The King Of Fighters 95
This article is from Retro Gamer. Click the title to hop over there.
This review was originally published in Computer & Video Games issue 169, December 1995
The Neo Geo has played host to some of the best combat games available. Truth be told it has played host to little else! King of Fighters 95 is another fighting game.
But what a game it is. The most original aspect of KoF has always been the team angle of the game. Rather than taking one fighter into the game you select three, and do battle in each round against three different opponents. This manages to increase the amount of variety in the game by a factor of three, and makes King of Fighters one of the most varied, exciting combat games around. With the exception of Konami’s lacking Dragoon Might, no other fighting game has cottoned on to this excellent idea.
Still, this feature was available in this game’s predecessor, King of Fighters 94. However, this time, there exists a Team Edit mode – this enables you to choose from all 24 fighters and create your own unstoppable killing force. Previous weak links in certain teams can now be removed and replaced, adding significantly to the fun factor. What this also means is that the variety of KoF is now even more pronounced – there are over 2,000 different possible team formations with the 24 fighters.
At its most basic level, King of Fighters is best described as the ultimate culmination in the evolution of Street Fighter II (and this game was designed by some of the original Capcom masters who invented that classic) and represents some of the greatest fighting moments you’ll ever experience in an arcade game.
The home CD version remains identical to the coin-op – as all Neo Geo titles do- but the loading is even more pronounced than the memory-intensive King of Fighters 94. Whereas the preceding game loaded in both teams (six characters), 95 loads in each individual character, which breaks up the game horrendously mid-bout. Oddly enough, you get over it quickly when playing in two-player mode. However, the one player game suffers badly. Speaking of which, the CPU computer logic remains as cheap and as unsatisfying as ever it was – this is definitely a game best enjoyed with two players.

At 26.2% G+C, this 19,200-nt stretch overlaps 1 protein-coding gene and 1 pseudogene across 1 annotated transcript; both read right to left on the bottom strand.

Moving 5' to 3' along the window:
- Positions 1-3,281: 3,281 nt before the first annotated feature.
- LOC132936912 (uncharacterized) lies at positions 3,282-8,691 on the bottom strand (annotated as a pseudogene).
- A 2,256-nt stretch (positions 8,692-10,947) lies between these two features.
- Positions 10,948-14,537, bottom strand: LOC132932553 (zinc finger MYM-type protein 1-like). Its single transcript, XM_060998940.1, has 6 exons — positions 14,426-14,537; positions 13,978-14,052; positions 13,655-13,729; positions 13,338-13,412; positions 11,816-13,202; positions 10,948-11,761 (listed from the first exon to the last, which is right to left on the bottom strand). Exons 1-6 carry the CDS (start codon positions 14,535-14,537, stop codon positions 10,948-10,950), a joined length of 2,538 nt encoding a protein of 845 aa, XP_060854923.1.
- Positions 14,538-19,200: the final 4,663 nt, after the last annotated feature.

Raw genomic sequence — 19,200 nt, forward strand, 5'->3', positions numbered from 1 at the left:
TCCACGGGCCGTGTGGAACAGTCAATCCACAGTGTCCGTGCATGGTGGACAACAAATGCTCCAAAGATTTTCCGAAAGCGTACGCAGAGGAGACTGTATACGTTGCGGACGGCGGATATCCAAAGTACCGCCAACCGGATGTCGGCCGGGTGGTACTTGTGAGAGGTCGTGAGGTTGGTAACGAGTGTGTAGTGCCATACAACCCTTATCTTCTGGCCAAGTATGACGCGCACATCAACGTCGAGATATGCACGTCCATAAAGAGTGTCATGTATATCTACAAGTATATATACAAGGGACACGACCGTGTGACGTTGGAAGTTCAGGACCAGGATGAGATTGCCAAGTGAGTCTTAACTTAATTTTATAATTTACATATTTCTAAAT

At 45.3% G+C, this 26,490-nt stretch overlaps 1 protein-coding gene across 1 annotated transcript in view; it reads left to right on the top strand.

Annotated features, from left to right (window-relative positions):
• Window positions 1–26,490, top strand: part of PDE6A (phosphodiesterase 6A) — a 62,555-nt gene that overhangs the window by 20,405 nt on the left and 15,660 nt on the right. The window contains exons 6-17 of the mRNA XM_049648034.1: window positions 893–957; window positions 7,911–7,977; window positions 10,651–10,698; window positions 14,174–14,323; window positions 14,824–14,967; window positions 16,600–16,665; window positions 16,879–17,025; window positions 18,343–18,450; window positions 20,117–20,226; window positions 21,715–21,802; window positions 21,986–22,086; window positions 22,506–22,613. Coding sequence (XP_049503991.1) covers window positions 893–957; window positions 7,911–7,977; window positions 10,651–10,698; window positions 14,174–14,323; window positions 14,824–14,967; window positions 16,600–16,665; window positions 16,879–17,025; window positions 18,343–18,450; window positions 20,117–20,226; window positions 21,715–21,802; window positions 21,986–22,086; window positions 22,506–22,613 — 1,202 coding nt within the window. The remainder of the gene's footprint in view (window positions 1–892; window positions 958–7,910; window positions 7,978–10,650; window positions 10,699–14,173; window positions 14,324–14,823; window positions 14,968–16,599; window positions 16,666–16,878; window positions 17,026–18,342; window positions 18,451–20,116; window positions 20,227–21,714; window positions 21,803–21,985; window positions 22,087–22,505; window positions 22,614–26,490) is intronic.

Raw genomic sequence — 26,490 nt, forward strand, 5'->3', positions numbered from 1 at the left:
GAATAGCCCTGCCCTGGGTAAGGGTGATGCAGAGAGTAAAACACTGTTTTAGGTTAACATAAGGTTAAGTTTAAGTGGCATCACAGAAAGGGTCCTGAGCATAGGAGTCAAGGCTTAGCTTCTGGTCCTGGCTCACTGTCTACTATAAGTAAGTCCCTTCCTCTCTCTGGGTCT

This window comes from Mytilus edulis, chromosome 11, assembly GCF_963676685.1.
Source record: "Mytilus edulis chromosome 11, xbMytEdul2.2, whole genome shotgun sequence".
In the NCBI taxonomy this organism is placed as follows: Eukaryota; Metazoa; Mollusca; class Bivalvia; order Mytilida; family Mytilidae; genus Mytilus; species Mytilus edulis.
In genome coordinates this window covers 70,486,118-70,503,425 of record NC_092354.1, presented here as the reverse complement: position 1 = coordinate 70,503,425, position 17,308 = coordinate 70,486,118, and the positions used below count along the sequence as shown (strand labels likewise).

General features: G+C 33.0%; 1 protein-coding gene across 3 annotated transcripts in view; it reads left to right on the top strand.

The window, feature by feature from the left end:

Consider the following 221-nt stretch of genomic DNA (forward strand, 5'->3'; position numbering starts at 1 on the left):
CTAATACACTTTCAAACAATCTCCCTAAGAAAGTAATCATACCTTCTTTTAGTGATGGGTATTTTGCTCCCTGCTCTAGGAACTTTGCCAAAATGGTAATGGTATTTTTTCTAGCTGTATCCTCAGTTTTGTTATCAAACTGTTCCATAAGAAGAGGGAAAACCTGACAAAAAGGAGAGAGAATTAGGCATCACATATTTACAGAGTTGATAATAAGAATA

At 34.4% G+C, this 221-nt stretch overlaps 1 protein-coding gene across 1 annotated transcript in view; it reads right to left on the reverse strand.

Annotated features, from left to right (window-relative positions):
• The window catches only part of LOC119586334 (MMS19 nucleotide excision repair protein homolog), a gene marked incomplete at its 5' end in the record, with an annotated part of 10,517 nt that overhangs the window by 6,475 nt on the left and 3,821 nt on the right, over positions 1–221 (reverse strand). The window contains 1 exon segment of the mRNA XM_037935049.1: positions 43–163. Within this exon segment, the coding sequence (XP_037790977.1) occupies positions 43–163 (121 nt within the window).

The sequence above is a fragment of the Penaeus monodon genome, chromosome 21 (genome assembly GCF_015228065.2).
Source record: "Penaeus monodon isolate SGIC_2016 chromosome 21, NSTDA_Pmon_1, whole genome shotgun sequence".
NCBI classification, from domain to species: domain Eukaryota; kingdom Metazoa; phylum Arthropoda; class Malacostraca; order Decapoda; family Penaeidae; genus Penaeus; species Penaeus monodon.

If you’re interested at all in King of Fighters, it’s worth checking out down the arcades. What also might be of interest is the announcement from SNK that they are to have discussions on swapping arcade titles with Sega. Who knows? Maybe we could expect to see a Saturn King of Fighters some time in 1996?
Two popular sprite-based combat games have arrived this month – King of Fighters 95 and X-Men: Children of the Atom (a demo version on Saturn). KoF is definitely an experts’ combat game – the sheer range of attacks, the variety in the characters, the incredible combinations – it’s awesome frankly. I mention X-Men because that game is accessible to novice fighters, which this definitely isn’t. Still, in my books, King of Fighters is aptly named – incredible stuff!
I’ve never been a big fan of the SNK brand of beat em ups, preferring the likes of Street Fighter 2 and Virtua Fighter instead. As it stands though, King Of Fighters ’95 is undoubtedly a superb fighting game. The huge range of characters. awesome moves, team option and fantastic presentation make KoF a joy to play. If you’ve got a Neo Geo CD you obviously wanted this type of game, and this is the best you can get. I myself, am looking forward to X-Men on the Saturn.
Great looking sprites and fantastic backdrops.
All the awesome moves are displayed in a brilliant fashion.
Atmospheric tunes that add a bit of spice to the action.
SOUND EFFECTS: 91
Great fighting sounds, but some peculiar speech.
For sheer depth and combo potential, KoF is right at the top.
24 fighters and an excellent team option. Great value.
Irritating for solo players, but absolutely stunning in every regard when played as it should be with two players at the controls.